On the third day that my mother sat at the foot of my bed, I could see the fatigue on her face. I didn’t want her to leave, but she seemed unable to accept the nurses’ offer to bring in a cot, and I felt she would leave soon. As has often been the case with me, I began to dread this in advance. I remember my first dreading-in-advance as having to do with the dentist of my childhood. Because we had little dental care in our youth, and because genetically we were thought to have “soft teeth,” any trip to the dentist was quite naturally filled with dread. The dentist provided free care in a manner that was ungenerous, both in time and manner, as though he hated us for being who we were, and I worried the entire time once I heard I would have to see him. It was not often that I saw him. But early on I saw this: You are wasting time by suffering twice. I mention this only to show how many things the mind cannot will itself to do, even if it wants to.
It was Serious Child who came for me in the middle of the next night, saying that blood tests had come back from the lab and I needed a CAT scan immediately. “But it’s the middle of the night,” my mother said. Serious Child said I had to go. And so I said, “Let’s go, then,” and soon some orderlies showed up and put me on a gurney and I waved my fingers at my mother and they took me into one large elevator after another. It was dark in the hallways, and in the elevators; everything seemed very dim. I had not left my room at night before, I had not seen that night was different than day even in the hospital. After a very long trip and many turns I was pushed into a room and someone put a small tube into my arm and another small tube down my throat. “Hold still,” they said. I couldn’t even nod.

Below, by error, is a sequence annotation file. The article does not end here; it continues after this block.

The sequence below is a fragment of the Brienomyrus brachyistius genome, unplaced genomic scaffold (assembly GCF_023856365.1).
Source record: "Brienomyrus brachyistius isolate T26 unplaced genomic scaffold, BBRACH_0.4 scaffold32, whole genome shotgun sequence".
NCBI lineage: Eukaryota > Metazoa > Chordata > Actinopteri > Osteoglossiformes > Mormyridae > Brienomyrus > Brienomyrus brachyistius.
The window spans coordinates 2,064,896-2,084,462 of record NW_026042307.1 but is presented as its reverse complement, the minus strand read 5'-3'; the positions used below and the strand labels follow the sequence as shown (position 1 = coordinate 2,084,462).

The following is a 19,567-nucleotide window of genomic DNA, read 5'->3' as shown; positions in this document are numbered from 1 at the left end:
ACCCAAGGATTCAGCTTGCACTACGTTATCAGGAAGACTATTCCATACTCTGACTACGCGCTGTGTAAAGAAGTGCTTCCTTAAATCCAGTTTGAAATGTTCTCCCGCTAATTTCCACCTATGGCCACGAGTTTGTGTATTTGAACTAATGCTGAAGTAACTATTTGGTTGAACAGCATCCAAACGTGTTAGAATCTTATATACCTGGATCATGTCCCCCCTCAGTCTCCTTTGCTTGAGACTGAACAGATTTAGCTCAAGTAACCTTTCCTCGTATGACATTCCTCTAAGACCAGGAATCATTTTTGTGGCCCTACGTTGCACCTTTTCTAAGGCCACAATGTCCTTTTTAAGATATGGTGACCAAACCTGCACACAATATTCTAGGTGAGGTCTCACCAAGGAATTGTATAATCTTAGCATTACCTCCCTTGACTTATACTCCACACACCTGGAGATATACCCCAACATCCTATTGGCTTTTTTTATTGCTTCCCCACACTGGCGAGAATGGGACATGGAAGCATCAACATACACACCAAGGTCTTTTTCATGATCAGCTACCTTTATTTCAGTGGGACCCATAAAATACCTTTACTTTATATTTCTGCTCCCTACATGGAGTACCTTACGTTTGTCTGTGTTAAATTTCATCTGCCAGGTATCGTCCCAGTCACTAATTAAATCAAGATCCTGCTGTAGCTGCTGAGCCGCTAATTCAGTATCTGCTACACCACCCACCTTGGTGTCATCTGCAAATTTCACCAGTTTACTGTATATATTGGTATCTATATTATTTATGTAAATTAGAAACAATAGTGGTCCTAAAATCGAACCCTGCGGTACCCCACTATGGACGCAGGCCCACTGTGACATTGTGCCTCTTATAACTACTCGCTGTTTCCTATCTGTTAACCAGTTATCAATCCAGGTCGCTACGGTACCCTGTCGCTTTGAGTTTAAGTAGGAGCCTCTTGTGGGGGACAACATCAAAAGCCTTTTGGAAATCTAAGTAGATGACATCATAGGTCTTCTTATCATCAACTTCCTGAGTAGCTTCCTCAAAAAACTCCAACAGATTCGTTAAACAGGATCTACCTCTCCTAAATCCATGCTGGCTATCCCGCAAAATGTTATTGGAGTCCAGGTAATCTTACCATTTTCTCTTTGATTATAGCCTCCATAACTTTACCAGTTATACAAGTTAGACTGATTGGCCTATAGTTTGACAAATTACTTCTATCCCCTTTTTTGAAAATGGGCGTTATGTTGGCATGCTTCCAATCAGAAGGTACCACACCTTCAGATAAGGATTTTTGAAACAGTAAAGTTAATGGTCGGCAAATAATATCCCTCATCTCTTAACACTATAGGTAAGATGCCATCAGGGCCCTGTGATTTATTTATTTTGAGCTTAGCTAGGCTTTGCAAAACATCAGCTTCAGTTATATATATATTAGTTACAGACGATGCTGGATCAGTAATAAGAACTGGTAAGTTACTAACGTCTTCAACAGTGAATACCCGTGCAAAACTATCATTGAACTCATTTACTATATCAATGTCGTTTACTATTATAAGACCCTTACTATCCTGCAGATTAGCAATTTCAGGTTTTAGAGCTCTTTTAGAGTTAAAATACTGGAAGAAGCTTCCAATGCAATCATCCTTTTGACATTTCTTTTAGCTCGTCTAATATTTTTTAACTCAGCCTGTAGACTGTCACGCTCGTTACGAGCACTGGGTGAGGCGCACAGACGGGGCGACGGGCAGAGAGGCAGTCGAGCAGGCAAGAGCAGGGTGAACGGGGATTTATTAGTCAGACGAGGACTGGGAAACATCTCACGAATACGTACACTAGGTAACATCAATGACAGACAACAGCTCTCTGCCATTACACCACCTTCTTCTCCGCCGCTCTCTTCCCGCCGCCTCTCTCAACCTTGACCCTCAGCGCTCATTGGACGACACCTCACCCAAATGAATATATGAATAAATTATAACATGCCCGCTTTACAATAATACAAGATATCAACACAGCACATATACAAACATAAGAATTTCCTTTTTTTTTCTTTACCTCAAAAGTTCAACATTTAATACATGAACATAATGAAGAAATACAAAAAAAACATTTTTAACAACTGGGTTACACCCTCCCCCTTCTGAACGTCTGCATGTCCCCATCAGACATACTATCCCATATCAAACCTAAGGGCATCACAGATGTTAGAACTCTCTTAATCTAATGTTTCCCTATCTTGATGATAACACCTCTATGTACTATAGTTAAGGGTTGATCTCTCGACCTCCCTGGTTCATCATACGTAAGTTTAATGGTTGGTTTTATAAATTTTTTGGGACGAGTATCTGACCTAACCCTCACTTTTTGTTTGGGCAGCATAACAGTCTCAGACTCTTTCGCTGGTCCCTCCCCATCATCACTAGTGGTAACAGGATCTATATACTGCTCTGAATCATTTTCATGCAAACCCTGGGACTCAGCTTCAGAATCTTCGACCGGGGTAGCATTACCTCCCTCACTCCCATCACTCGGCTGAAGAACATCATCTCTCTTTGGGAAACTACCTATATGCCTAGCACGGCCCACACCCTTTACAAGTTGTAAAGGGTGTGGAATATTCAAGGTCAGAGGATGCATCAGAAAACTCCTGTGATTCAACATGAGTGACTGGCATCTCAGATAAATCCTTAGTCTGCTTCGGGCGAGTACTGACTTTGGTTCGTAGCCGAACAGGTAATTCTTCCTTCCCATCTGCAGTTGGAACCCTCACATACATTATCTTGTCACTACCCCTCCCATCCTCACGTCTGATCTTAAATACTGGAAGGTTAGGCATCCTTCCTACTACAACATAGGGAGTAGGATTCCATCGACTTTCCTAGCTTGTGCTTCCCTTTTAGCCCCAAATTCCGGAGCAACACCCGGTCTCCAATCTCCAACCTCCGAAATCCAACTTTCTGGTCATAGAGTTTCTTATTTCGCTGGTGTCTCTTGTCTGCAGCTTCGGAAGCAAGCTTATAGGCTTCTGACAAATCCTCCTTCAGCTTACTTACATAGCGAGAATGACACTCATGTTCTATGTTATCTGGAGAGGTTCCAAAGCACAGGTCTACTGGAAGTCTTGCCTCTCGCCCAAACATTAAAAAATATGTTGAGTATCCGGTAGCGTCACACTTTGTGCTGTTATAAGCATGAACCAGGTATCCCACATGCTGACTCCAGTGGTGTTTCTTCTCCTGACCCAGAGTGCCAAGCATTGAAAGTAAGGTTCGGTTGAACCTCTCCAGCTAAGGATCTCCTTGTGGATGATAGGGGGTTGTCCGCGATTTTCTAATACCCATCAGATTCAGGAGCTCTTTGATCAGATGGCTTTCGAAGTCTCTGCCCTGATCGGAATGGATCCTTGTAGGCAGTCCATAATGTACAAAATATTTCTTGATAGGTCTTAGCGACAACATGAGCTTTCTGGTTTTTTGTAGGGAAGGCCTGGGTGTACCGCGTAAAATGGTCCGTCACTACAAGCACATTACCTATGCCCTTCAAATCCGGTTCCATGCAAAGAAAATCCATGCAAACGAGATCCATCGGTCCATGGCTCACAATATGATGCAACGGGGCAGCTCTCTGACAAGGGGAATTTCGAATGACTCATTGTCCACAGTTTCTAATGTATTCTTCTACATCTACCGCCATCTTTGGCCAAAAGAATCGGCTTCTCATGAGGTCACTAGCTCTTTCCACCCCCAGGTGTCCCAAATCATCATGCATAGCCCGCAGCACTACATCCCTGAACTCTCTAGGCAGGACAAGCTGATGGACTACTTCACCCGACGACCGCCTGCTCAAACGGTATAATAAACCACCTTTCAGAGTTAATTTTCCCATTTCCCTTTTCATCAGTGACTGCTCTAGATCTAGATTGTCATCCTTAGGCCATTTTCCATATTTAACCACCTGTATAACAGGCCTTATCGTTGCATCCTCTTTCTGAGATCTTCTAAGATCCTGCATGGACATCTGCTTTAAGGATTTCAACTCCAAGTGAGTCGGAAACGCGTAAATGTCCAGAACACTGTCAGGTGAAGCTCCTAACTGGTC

After a long time — but what I mean by that, I don’t know in real time or terms — I was pushed into the CAT scan circle and there were some clicks and then it went dead. “Shit,” said a voice behind me. For another long time I lay there. “The machine’s broken,” the voice said, “but we need this scan or the doctor will kill us.” I lay there a long time, and I was very cold. I learned that hospitals are often cold. I was shivering, but no one noticed; I’m sure they would have brought me a blanket. They only wanted the machine to work, and I understood that.
Finally I was pushed through and there were the right-sounding clicks and tiny red lights blinking, and then the tube was taken out of my throat and I was pushed out into the hallway. This is the memory I think I will never forget: My mother was sitting in the dark waiting area there in the deep basement of that hospital, her shoulders slumped slightly in fatigue, but sitting with all the seeming patience in the world. “Mommy,” I whispered, and she waved her fingers. “How did you ever find me?”
“Wasn’t easy,” she said. “But I have a tongue in my head, and I used it.”